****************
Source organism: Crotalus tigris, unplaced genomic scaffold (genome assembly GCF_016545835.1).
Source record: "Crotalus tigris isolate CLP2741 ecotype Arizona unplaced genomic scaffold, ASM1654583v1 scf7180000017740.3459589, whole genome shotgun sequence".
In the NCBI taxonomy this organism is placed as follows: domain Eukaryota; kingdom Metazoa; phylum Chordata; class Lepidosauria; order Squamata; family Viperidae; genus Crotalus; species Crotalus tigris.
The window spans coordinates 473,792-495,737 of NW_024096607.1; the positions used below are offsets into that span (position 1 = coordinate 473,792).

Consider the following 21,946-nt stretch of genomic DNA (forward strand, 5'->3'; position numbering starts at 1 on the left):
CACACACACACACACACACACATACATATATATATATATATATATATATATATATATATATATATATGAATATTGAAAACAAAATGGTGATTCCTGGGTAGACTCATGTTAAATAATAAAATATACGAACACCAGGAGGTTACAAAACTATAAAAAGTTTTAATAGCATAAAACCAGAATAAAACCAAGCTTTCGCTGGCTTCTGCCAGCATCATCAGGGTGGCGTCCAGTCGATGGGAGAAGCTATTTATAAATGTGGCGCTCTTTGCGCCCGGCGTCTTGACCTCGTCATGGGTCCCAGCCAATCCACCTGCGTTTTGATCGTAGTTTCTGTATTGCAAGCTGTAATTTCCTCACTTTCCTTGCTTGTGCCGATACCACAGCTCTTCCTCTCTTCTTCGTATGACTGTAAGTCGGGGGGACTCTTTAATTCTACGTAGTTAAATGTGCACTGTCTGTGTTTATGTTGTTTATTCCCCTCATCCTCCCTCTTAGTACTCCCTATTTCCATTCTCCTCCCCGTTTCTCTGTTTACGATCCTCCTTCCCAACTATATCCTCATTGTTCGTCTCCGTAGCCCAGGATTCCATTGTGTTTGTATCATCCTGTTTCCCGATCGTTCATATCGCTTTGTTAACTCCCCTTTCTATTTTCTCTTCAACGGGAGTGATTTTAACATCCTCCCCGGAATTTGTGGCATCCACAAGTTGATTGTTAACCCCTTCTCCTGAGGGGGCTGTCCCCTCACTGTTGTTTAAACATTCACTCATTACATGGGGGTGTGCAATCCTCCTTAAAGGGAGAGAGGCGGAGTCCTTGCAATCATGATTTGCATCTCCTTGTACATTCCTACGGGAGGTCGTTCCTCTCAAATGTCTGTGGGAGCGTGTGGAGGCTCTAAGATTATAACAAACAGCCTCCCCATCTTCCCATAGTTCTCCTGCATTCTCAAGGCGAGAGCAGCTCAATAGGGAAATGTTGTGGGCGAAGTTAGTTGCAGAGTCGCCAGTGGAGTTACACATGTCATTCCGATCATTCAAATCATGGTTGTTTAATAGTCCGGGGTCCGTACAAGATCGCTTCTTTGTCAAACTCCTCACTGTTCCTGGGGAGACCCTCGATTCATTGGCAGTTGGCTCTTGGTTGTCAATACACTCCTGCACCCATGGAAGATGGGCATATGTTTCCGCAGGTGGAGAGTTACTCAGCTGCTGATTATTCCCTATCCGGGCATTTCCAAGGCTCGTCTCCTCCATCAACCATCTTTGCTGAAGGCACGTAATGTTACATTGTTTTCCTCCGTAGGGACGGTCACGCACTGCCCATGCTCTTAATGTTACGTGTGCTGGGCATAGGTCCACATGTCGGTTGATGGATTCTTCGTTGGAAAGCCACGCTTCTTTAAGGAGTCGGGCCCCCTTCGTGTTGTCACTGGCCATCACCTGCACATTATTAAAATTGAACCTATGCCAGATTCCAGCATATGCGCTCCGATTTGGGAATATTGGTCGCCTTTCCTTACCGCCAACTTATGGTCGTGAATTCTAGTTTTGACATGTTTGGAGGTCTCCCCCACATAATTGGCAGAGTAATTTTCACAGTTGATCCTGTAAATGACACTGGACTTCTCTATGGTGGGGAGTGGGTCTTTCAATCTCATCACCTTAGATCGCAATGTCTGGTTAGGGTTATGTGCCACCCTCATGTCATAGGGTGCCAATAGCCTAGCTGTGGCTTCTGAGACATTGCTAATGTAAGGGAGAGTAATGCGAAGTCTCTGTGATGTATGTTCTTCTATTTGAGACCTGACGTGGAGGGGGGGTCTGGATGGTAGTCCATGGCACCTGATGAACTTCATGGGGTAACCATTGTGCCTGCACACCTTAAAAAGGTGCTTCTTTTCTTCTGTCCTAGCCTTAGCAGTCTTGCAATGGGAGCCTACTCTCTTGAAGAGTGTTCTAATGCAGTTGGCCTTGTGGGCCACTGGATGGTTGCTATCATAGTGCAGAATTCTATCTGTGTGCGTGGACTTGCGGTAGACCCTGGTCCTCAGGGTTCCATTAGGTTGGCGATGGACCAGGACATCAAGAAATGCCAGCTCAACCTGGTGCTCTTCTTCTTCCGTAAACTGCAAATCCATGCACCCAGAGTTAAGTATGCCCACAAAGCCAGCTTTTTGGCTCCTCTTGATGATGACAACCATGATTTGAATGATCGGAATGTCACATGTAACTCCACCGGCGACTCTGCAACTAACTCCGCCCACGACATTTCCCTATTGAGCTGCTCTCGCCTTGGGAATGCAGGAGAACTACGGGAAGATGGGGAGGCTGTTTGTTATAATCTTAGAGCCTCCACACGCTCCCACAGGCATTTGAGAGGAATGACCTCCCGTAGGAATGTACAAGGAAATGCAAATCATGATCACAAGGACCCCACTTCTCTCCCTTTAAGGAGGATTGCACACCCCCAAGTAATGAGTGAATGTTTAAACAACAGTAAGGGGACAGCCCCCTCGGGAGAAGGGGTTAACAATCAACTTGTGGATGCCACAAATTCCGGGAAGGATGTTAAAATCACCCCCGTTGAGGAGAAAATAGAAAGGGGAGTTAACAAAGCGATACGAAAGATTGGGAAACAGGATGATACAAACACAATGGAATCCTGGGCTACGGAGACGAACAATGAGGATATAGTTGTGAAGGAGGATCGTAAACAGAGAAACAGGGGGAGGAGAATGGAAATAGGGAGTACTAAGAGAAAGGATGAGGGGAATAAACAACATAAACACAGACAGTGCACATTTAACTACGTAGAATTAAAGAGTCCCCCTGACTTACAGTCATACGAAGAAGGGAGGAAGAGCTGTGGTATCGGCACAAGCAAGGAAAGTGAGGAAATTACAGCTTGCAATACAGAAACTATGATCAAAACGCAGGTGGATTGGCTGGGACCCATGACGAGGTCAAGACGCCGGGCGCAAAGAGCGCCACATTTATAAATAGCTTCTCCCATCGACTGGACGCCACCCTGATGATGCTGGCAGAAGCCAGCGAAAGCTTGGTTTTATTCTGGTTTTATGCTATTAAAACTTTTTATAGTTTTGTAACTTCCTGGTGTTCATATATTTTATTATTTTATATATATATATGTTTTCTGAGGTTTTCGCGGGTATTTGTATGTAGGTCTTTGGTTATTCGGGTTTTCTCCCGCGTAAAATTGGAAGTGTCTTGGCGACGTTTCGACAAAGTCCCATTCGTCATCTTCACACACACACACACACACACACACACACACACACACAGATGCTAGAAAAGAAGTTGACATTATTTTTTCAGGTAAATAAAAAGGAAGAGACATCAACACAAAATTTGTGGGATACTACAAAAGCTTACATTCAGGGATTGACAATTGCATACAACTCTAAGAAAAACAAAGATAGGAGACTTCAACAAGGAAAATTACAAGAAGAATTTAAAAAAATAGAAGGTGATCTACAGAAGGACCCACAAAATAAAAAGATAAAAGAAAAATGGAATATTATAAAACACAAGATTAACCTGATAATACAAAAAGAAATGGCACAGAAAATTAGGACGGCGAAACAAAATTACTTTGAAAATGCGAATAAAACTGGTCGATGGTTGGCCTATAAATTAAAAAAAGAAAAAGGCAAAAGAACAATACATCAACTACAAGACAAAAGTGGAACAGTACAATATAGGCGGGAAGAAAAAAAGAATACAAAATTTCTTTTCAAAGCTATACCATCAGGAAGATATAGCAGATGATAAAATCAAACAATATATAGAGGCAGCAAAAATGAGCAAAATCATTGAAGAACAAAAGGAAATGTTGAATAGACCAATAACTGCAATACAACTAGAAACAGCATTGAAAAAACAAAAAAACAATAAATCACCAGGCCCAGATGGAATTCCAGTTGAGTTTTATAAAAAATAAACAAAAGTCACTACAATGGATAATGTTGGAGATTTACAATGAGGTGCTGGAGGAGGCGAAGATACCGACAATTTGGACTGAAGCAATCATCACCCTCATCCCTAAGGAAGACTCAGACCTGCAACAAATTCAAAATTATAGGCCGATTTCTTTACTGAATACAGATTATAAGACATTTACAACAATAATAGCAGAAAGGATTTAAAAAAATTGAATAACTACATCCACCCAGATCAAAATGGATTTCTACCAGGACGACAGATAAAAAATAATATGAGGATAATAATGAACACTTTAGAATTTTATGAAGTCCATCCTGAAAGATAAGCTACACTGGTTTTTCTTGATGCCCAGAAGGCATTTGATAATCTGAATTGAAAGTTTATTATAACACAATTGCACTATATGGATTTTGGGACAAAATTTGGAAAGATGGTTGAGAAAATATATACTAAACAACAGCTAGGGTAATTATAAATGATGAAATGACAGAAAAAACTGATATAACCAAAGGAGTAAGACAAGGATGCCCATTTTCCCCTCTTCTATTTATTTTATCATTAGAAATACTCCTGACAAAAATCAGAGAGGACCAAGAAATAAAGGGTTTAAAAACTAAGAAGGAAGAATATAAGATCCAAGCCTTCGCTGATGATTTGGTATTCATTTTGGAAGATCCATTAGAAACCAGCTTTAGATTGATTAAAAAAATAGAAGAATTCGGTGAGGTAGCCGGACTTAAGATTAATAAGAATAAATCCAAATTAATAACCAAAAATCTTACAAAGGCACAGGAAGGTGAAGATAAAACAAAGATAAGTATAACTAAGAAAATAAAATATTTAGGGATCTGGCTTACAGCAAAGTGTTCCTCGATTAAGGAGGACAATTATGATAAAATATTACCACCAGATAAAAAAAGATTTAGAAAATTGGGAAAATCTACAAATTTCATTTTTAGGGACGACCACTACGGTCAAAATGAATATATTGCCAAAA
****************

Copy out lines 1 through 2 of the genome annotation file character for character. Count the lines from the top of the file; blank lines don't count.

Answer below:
Source organism: Crotalus tigris, unplaced genomic scaffold (genome assembly GCF_016545835.1).
Source record: "Crotalus tigris isolate CLP2741 ecotype Arizona unplaced genomic scaffold, ASM1654583v1 scf7180000017740.3459589, whole genome shotgun sequence".